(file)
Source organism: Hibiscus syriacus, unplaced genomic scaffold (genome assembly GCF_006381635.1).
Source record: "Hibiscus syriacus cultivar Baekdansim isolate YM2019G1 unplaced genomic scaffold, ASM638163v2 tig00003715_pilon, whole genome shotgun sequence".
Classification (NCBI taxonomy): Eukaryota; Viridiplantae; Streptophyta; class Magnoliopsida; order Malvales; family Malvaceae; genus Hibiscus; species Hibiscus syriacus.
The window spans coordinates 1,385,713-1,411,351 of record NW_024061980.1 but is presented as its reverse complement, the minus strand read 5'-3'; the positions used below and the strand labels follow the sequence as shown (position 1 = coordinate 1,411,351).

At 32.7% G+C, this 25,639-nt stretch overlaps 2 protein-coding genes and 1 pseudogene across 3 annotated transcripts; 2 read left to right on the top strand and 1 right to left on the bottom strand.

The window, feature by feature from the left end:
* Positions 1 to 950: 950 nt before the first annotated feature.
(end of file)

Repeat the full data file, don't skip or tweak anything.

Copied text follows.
Source organism: Hibiscus syriacus, unplaced genomic scaffold (genome assembly GCF_006381635.1).
Source record: "Hibiscus syriacus cultivar Baekdansim isolate YM2019G1 unplaced genomic scaffold, ASM638163v2 tig00003715_pilon, whole genome shotgun sequence".
Classification (NCBI taxonomy): Eukaryota; Viridiplantae; Streptophyta; class Magnoliopsida; order Malvales; family Malvaceae; genus Hibiscus; species Hibiscus syriacus.
The window spans coordinates 1,385,713-1,411,351 of record NW_024061980.1 but is presented as its reverse complement, the minus strand read 5'-3'; the positions used below and the strand labels follow the sequence as shown (position 1 = coordinate 1,411,351).

At 32.7% G+C, this 25,639-nt stretch overlaps 2 protein-coding genes and 1 pseudogene across 3 annotated transcripts; 2 read left to right on the top strand and 1 right to left on the bottom strand.

The window, feature by feature from the left end:
* Positions 1 to 950: 950 nt before the first annotated feature.